Review Summary: An exercise in pointlessness.2 of 2 thought this review was well written
After a successful 1990s decade, KISS saw their popularity start to dwindle in the 2000’s. Mostly, this was because of the lack of new releases, as well as the formation woes ailing the once awesome foursome. Part of the momentum was recaptured with the Detroit Rock City
movie and with 2003’s KISS Symphony: Alive IV
, a timely and successful coalition with the Melbourne Symphony Orchestra. However, because good things never last, Peter Criss was to leave the band for the last time shortly afterwards. Undeterred, Simmons and Stanley called back ousted drummer Eric Singer and, alongside guitarist Tommy Thayer, gave birth to the umpteenth iteration of KISS.
After a few more tours and individual shows, the two head honchos decided this formation was ready to make its recording debut. However, perhaps as a preventive measure, said debut was made in the shape of a Japan-only re-recordings album, 2008’s Jigoku-Retsuden
With a title which translates to “Intense Transmission From Hell” (seriously, check Wikipedia!) and subtitled “New Recording Best”, this CD sounds like it will have some spark to it. However, what we are faced with is an irrelevant, often limp collection of old songs that did not really need a re-vamp. Japanese fans, who will collect anything
, must certainly have liked it; us Westerners, however, are a little more discerning, and it’s no wonder KISS had to shill this off as the “bonus disc” in the special edition of Sonic Boom
– not many people aside from hardcore fans would have bought it otherwise.
Basically, what we have here is a slightly random collection of songs which stretch the concept of “hit” as far as it will go. Nobody will contest the classic status of songs like Deuce, Detroit Rock City, Love Gun
or Rock And Roll All Night
, but the line is stretched thin with stuff like Hotter Than Hell, Black Diamond, Do You Love Me?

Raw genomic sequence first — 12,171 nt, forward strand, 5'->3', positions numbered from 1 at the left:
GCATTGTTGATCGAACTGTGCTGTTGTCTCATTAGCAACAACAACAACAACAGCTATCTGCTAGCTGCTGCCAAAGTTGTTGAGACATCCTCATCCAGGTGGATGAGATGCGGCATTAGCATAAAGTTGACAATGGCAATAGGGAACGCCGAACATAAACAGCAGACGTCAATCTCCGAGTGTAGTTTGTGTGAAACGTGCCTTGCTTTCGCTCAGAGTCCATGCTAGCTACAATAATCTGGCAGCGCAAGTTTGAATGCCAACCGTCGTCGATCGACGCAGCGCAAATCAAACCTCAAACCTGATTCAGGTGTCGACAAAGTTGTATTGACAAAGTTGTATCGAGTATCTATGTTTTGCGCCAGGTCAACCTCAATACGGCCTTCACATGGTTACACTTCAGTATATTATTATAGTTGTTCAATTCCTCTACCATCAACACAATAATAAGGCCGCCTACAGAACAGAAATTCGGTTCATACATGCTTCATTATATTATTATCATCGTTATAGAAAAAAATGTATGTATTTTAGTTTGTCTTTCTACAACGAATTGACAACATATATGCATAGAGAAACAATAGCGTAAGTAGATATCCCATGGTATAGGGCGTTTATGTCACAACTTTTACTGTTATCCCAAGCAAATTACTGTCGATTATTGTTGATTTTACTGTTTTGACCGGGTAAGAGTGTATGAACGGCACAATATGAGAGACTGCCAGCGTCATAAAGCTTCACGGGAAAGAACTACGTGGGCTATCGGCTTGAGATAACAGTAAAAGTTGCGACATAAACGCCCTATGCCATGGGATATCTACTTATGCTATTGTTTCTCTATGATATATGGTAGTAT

or Heaven’s On Fire
. However, none of that would be so bad if these songs weren’t taking up the space of real
classics like Strutter
and I Stole Your Love
. As it stands, however, the tracklist is one gigantic haphazard failure.
Worse, however, is the fact that the new recordings added very little to the original songs, apart from a glossier production. Guitarist Tommy Thayer never really asserts itself, mostly playing it close to the hilt; Eric Singer does likewise; and Gene Simmons’ voice is completely shot, ruining most of the songs where he has lead duties. It’s seriously painful to watch him croak his way through the material, and it makes the line ”they’re too old to really understand”
(from Shout It Out Loud
) even more hilarious. Dude, you’re fifty; who are you calling old?
But the most unforgivable sin committed by Chaim Witz on this album is to destroy I Love It Loud
. The song is exactly as great as it always was, and Singer’s drumming is larger than life, as was Carr’s in the original. But the sheer lack of emotion with which Simmons sings the first verse completely turns the listener off from this usually fun, riveting song. Later, the mistake is corrected, but the damage is done.
Elsewhere, it’s the production that brings the songs down. Detroit Rock City
sounds too squeaky-clean for its own good, with none of the grit which was a big part of the original’s charm; Forever
drowns in unnecessary string additions, playing up the already considerable cheese on the song; and the execrable I Was Made For Lovin’ You
only has its flaws heightened by a better sound quality. The only songs that really benefit from the face-lift are Hotter Than Hell
, whose original was buried in murky production, and Love Gun
, which is finally presented in a format close to the original. After all the butchering I’ve seen this song withstand, it’s a relief to see its dignity restored. Other than it, the only standout is a semi-lively-sounding Deuce
, which opens the album making us hope for something better.
However, as soon as the chronological order is abandoned in favor of a haphazard collection of pseudo-hits, we lose what faith we had in this album and see it for what it is: an exercise in pointlessness. Much like a 90-year-old woman given a face-lift and a perm, this attempt to inject life into old songs only wrecks something which was aging naturally and didn’t really need any outside help. If you’re Japanese, don’t bother; if you’re not, you can get this with Sonic Boom
. But I would advise you buy the regular edition and just save the extra money. Hookers and blow are a-beckoning.